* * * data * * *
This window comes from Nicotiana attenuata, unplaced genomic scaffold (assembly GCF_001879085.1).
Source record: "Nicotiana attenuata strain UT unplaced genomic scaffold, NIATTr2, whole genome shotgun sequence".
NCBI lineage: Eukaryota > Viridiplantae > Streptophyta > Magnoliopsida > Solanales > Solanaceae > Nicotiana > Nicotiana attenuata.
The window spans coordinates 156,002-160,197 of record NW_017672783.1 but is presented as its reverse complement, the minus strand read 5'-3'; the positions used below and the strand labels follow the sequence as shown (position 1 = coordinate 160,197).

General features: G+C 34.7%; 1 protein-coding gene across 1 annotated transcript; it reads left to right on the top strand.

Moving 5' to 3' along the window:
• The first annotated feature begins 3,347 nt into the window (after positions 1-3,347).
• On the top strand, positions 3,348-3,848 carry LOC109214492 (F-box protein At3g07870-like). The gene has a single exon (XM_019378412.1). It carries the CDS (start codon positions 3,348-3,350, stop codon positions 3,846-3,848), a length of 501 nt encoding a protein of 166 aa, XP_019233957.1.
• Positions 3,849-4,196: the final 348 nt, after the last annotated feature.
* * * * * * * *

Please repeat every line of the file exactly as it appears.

This window comes from Nicotiana attenuata, unplaced genomic scaffold (assembly GCF_001879085.1).
Source record: "Nicotiana attenuata strain UT unplaced genomic scaffold, NIATTr2, whole genome shotgun sequence".
NCBI lineage: Eukaryota > Viridiplantae > Streptophyta > Magnoliopsida > Solanales > Solanaceae > Nicotiana > Nicotiana attenuata.
The window spans coordinates 156,002-160,197 of record NW_017672783.1 but is presented as its reverse complement, the minus strand read 5'-3'; the positions used below and the strand labels follow the sequence as shown (position 1 = coordinate 160,197).

General features: G+C 34.7%; 1 protein-coding gene across 1 annotated transcript; it reads left to right on the top strand.

Moving 5' to 3' along the window:
• The first annotated feature begins 3,347 nt into the window (after positions 1-3,347).
• On the top strand, positions 3,348-3,848 carry LOC109214492 (F-box protein At3g07870-like). The gene has a single exon (XM_019378412.1). It carries the CDS (start codon positions 3,348-3,350, stop codon positions 3,846-3,848), a length of 501 nt encoding a protein of 166 aa, XP_019233957.1.
• Positions 3,849-4,196: the final 348 nt, after the last annotated feature.